Sunday, December 30, 2007

Scenes from a Terminal

The good folks over at Trainjotting have turned me on to a blog called 2nd Avenue Sagas. This blog is similar to Trainjotting, but it puts more of an emphasis on the MTA subway system. On 2AS's latest post, they list a number of movies that were filmed on the subway over the years. This got me thinking about all the movies that have been filmed in Grand Central Terminal (By the way, most people confuse Grand Central Terminal for Grand Central Station. Grand Central Station is the subway stop at 42nd St. The big cavernous train depot with the teal ceiling is actually called Grand Central Terminal.) I Googled the words "Grand Central" and "movies" and was forwarded to About.com, where author Pam Skilling lists her top 5 Grand Central movies (I've added some commentary):

1. North By Northwest

In Alfred Hitchcock's classic film, a Madison Avenue adman played by the dashing Cary Grant is mistaken for a government agent and pursued across the country by a gang of spies. He makes his escape from New York City in an exciting sequence filmed at night inside the real station. This is one of Hitchcock's most masterful and entertaining films. It has everything -- comedy, suspense, and Cary Grant (sigh).

A few years back I had "North By Northwest" actress Eva Marie Saint on my train. When I collected her ticket, I said something like: "Here I am in Grand Central with Eva Marie Saint...I feel like Cary Grant." She gave me a polite smile, but her children (who are my age) got a good chuckle out of it.

2. Midnight Run

This 1988 movie features Robert DeNiro as a bounty hunter who has to transport Charles Grodin from New York to L.A. before he can collect his fee. Grodin is afraid of flying, so DeNiro drags him through Grand Central to catch a train to Los Angeles. This is just the beginning of their long, strange journey. This is one of the best road-trip/buddy movies ever made.

I watched Deniro and Grodin film the Grand Central scene for this movie. It took them several takes, and hours, to get the shot just right. In the film, the scene only last for about two minutes.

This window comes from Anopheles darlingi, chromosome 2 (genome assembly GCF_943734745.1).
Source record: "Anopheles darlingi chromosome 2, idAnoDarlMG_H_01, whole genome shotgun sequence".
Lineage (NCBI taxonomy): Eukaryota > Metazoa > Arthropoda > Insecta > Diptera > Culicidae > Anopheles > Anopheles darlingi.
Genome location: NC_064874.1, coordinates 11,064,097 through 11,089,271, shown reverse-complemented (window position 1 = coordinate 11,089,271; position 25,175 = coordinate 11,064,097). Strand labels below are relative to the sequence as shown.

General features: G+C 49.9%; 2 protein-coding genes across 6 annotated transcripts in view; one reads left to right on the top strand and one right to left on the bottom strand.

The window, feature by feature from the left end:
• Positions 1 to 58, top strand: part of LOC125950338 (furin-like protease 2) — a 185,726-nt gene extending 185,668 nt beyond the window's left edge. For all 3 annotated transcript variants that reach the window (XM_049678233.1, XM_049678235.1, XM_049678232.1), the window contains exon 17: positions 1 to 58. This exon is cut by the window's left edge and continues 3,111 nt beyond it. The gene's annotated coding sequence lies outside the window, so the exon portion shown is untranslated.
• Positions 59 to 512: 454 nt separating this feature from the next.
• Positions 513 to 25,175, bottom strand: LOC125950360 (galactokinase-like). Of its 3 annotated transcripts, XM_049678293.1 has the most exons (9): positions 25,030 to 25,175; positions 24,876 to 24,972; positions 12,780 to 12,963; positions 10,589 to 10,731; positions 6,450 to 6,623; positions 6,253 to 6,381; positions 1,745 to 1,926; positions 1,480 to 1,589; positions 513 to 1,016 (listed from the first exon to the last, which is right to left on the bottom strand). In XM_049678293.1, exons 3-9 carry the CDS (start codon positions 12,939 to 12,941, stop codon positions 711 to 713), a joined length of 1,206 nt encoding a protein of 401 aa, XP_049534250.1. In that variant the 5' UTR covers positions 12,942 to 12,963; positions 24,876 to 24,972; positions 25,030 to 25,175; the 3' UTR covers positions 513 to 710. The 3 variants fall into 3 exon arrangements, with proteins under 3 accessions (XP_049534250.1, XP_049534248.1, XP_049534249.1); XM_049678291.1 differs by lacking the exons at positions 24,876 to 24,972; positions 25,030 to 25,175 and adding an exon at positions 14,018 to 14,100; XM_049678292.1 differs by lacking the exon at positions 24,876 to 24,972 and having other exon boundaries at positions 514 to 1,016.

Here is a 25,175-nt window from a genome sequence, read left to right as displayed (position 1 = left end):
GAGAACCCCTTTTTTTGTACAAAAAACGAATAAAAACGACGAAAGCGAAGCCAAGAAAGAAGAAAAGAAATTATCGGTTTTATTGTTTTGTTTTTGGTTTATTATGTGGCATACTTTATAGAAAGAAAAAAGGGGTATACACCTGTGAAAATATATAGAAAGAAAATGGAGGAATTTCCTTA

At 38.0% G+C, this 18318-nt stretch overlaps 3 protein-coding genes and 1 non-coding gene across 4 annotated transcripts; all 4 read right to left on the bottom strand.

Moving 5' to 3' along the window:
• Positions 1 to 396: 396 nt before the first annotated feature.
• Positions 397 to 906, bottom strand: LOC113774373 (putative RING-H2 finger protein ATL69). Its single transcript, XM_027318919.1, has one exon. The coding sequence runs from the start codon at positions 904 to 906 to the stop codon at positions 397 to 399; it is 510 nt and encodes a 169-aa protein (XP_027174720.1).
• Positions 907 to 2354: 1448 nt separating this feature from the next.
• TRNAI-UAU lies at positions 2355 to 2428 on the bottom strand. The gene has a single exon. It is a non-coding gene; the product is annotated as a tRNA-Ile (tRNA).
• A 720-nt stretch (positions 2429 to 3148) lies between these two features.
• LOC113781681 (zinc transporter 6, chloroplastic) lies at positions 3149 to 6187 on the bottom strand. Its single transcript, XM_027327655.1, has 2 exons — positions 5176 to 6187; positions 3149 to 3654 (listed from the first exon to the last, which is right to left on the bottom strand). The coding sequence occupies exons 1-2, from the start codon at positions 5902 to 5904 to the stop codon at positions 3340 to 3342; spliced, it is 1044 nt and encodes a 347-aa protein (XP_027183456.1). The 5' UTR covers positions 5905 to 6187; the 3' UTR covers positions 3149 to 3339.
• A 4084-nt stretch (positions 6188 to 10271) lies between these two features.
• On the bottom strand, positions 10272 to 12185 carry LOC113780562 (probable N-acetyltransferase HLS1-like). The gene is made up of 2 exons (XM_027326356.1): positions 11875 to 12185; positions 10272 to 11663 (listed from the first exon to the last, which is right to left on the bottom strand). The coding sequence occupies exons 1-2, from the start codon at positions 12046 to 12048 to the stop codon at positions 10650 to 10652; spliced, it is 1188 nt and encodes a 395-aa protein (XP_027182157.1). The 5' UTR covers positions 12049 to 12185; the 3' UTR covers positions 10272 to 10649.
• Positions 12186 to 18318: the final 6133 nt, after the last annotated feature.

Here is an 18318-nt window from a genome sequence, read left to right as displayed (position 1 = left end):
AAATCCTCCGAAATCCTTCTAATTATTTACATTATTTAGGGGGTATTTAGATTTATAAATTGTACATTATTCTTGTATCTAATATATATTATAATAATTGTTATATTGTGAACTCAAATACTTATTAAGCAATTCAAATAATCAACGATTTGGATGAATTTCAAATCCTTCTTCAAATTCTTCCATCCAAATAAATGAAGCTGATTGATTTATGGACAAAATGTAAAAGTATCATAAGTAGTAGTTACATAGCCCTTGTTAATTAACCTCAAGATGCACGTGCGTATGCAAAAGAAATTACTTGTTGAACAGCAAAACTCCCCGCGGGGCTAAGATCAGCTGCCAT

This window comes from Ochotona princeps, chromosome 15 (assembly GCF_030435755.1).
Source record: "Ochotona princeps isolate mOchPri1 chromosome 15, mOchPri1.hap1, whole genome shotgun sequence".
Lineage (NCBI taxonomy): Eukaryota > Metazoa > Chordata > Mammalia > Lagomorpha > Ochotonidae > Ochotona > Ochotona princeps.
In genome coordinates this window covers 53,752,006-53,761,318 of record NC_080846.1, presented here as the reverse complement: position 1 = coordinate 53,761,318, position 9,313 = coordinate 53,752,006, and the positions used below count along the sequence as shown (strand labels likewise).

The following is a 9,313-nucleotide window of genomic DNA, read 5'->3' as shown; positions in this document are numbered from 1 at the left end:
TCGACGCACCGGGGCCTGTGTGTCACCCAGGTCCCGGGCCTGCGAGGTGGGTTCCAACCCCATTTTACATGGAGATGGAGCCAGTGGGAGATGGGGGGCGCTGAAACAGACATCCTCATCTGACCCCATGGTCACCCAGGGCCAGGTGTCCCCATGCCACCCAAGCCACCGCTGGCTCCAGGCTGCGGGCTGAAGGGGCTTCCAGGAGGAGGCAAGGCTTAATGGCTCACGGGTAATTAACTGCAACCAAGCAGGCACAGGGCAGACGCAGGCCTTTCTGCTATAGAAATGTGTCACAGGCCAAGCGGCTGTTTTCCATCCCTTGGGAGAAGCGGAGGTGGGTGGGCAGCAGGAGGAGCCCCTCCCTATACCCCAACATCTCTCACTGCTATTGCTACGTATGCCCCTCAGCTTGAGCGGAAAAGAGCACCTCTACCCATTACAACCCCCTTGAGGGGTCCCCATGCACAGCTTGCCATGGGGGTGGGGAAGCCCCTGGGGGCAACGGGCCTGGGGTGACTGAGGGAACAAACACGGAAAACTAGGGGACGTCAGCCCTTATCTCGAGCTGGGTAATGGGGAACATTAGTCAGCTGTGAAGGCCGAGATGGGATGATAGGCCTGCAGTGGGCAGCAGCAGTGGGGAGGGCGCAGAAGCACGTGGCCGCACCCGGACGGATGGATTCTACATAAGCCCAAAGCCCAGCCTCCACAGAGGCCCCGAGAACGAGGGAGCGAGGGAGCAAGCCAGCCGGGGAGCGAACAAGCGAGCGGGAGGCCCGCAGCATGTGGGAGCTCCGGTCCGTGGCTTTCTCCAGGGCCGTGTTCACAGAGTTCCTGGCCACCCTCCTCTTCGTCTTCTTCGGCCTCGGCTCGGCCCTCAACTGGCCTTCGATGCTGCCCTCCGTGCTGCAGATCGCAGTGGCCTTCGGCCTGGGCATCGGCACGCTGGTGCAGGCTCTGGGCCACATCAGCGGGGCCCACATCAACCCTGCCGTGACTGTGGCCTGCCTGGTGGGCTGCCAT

Grodin used to ride my train on a regular basis. He is a very nice guy.


Francis Ford Coppola's Cotton Club is set in the legendary Harlem night club during the 1920s and 1930s. Released to negative reviews and bad publicity in 1984, the film is now considered one of Coppola's most underrated. It features a climactic ending (spoilers ahead!) with Richard Gere and Diane Lane (the gangster's moll) boarding the famous Twentieth Century Limited train in Grand Central, headed for a new life in L.A.

A friend of mine used to date Gregory Hines, one of the stars of this movie. She once made him come into Grand Central just so he could meet me. Unfortunately, I had gone out for coffee and missed him.


This underrated gem directed by Terry Gilliam features a spectacular scene in which Grand Central Terminal is transformed into a glittering ballroom filled with waltzing commuters. To film this scene, more than 400 extras waltzed around the terminal from 8 pm until the first commuter trains arrived at 5:30 am the next morning. This modern-day fairy tale also features great performances from Jeff Bridges and Robin Williams (yes, really!).


1978's Superman features some very cool scenes set in villain Lex Luthor's fantastic subterranean lair under Grand Central Terminal. But Superman gets a few points off for cheating. They actually filmed these scenes on a sound stage in London. A for Creativity, C for Authenticity. Either way, Superman is a very entertaining movie featuring a gorgeous, young Christopher Reeve and a portly, campy Marlon Brando as Jor-El.

They filmed this movie long before I started on the railroad. Christopher Reeve did ride my train on a fairly regular basis though. Read my story about him here.

I know that there were a million other movies filmed in Grand Central over the years, i.e. Men in Black, I am Legend, Falling in Love, Madagascar, Eternal Sunshine of the Spotless Mind, but I can't rember them all now. I invite my coworkers to leave comments about their Grand Central movie experiences.
This year, instead of spending New Year's Eve out on the road with the "amatuers", snuggle up under a blanket and watch one of these movies.

1 comment:

sandi said...

It is astonishing how many celebrities you run into on the train...and I never see a single one! Ever. Anywhere. I'm going to have to start keeping my eyes open.